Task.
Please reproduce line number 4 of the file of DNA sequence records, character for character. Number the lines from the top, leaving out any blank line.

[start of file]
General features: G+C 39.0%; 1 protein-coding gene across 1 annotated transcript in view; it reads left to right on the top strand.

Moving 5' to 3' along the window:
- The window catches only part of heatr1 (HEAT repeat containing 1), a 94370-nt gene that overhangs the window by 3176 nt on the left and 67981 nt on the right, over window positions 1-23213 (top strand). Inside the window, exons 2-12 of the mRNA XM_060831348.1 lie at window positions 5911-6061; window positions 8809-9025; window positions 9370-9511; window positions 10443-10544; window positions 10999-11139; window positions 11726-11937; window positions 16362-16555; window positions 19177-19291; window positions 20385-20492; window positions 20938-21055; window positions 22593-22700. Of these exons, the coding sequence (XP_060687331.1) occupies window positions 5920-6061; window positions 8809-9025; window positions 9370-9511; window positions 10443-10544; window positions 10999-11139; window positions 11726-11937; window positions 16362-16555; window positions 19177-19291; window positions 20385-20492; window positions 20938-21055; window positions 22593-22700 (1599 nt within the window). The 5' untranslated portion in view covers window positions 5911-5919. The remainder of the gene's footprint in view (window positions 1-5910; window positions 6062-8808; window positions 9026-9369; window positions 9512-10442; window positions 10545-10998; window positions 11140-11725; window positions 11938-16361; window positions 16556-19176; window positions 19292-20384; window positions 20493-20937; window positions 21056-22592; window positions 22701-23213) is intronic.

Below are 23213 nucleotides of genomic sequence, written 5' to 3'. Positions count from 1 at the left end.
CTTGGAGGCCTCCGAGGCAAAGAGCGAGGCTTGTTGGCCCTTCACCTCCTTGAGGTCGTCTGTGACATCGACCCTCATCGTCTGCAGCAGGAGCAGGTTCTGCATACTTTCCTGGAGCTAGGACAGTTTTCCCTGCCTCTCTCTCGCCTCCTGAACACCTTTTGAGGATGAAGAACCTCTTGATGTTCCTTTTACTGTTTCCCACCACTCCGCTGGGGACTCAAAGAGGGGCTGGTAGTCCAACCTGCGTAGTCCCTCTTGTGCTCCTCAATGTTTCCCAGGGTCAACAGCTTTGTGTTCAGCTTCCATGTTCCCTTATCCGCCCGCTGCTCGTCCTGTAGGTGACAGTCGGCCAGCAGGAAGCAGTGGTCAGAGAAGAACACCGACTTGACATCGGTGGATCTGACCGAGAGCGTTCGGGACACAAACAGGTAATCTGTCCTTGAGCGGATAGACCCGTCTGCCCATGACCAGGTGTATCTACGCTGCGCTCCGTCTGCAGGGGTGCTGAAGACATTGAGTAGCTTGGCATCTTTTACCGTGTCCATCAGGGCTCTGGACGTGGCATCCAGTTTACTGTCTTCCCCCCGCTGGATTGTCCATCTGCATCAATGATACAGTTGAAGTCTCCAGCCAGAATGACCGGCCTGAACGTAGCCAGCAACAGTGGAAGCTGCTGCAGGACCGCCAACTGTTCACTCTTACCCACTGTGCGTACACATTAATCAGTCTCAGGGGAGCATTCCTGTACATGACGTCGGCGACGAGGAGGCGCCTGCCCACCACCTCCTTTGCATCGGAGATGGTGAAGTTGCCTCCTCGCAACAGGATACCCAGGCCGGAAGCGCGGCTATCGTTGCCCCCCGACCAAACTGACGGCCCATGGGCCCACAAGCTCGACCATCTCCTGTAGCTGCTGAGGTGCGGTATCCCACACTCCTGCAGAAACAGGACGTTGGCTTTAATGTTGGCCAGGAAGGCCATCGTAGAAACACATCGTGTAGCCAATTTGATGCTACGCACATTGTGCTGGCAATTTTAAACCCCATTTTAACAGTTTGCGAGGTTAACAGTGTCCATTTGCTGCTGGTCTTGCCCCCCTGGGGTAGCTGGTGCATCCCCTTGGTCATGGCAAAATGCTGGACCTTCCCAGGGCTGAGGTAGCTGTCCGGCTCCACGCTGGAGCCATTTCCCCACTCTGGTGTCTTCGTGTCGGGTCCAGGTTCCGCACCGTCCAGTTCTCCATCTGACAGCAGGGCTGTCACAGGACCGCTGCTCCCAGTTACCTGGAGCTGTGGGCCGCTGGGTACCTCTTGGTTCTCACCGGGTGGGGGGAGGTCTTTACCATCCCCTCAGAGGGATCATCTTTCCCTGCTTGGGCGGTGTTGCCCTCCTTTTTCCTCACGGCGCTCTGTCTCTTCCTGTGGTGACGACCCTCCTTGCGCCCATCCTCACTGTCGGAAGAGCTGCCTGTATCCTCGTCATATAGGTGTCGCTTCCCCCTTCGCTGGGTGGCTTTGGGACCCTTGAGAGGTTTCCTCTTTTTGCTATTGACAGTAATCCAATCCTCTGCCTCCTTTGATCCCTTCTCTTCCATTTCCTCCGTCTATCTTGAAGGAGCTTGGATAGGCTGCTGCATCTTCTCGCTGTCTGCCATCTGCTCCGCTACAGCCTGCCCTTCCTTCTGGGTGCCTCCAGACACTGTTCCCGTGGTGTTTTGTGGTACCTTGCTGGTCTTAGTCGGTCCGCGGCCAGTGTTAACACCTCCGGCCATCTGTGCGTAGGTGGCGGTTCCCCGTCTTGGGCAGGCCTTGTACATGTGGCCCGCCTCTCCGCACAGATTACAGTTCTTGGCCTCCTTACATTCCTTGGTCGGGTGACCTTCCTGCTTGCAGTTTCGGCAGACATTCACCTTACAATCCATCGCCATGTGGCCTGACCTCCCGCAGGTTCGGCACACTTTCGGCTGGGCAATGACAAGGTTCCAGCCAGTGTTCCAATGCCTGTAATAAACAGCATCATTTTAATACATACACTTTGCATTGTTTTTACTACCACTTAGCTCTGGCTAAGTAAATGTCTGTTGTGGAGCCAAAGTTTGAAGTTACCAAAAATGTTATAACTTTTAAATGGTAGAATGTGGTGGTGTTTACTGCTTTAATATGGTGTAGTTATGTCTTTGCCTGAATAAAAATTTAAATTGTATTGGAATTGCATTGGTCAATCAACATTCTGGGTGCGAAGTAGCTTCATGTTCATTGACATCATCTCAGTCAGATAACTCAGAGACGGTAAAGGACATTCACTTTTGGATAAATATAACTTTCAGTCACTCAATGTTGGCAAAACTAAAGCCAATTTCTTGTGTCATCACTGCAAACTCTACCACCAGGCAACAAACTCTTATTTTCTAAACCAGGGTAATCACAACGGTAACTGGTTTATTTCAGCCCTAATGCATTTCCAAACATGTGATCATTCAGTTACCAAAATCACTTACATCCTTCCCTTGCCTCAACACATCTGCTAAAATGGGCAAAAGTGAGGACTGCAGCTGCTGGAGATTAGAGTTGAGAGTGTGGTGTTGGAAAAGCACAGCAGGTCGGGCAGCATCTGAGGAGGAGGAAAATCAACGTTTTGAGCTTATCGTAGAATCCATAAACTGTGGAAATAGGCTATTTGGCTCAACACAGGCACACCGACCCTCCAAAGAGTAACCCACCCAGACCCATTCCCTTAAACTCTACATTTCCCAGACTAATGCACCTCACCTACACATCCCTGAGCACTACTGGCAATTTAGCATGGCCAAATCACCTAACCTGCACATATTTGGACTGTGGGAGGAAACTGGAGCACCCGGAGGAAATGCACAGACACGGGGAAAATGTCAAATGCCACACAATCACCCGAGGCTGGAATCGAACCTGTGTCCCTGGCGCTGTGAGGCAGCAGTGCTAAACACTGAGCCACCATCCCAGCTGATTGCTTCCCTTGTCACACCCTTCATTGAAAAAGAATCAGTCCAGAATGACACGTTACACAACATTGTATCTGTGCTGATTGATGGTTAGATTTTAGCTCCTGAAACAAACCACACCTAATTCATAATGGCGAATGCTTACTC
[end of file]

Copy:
Below are 23213 nucleotides of genomic sequence, written 5' to 3'. Positions count from 1 at the left end.